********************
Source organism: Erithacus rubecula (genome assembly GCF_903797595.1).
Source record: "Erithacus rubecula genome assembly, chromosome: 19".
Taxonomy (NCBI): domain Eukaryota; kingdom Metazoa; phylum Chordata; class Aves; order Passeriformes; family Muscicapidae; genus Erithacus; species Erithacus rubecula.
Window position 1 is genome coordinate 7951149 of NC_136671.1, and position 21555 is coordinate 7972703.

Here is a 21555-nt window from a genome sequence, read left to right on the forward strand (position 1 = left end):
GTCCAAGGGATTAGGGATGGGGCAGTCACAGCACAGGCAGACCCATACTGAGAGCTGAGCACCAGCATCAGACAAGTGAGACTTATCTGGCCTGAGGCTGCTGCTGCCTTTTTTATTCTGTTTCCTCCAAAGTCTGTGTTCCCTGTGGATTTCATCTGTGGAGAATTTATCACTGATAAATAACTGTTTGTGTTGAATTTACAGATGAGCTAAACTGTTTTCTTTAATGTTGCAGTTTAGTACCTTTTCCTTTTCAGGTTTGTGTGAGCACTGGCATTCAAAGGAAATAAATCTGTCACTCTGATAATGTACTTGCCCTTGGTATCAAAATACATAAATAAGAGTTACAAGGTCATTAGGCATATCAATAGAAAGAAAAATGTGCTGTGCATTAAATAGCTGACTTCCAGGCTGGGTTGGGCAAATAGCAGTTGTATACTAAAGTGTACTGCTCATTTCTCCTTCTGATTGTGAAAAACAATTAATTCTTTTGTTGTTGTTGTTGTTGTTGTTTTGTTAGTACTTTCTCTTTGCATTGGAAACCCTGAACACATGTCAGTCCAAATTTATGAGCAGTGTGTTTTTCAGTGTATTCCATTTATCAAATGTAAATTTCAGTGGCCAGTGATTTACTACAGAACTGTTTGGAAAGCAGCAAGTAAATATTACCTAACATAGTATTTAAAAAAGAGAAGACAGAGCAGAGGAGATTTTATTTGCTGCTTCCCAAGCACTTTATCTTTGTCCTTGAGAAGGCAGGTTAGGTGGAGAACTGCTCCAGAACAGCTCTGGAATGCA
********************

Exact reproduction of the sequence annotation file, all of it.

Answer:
Source organism: Erithacus rubecula (genome assembly GCF_903797595.1).
Source record: "Erithacus rubecula genome assembly, chromosome: 19".
Taxonomy (NCBI): domain Eukaryota; kingdom Metazoa; phylum Chordata; class Aves; order Passeriformes; family Muscicapidae; genus Erithacus; species Erithacus rubecula.
Window position 1 is genome coordinate 7951149 of NC_136671.1, and position 21555 is coordinate 7972703.

Here is a 21555-nt window from a genome sequence, read left to right on the forward strand (position 1 = left end):
GTCCAAGGGATTAGGGATGGGGCAGTCACAGCACAGGCAGACCCATACTGAGAGCTGAGCACCAGCATCAGACAAGTGAGACTTATCTGGCCTGAGGCTGCTGCTGCCTTTTTTATTCTGTTTCCTCCAAAGTCTGTGTTCCCTGTGGATTTCATCTGTGGAGAATTTATCACTGATAAATAACTGTTTGTGTTGAATTTACAGATGAGCTAAACTGTTTTCTTTAATGTTGCAGTTTAGTACCTTTTCCTTTTCAGGTTTGTGTGAGCACTGGCATTCAAAGGAAATAAATCTGTCACTCTGATAATGTACTTGCCCTTGGTATCAAAATACATAAATAAGAGTTACAAGGTCATTAGGCATATCAATAGAAAGAAAAATGTGCTGTGCATTAAATAGCTGACTTCCAGGCTGGGTTGGGCAAATAGCAGTTGTATACTAAAGTGTACTGCTCATTTCTCCTTCTGATTGTGAAAAACAATTAATTCTTTTGTTGTTGTTGTTGTTGTTGTTTTGTTAGTACTTTCTCTTTGCATTGGAAACCCTGAACACATGTCAGTCCAAATTTATGAGCAGTGTGTTTTTCAGTGTATTCCATTTATCAAATGTAAATTTCAGTGGCCAGTGATTTACTACAGAACTGTTTGGAAAGCAGCAAGTAAATATTACCTAACATAGTATTTAAAAAAGAGAAGACAGAGCAGAGGAGATTTTATTTGCTGCTTCCCAAGCACTTTATCTTTGTCCTTGAGAAGGCAGGTTAGGTGGAGAACTGCTCCAGAACAGCTCTGGAATGCA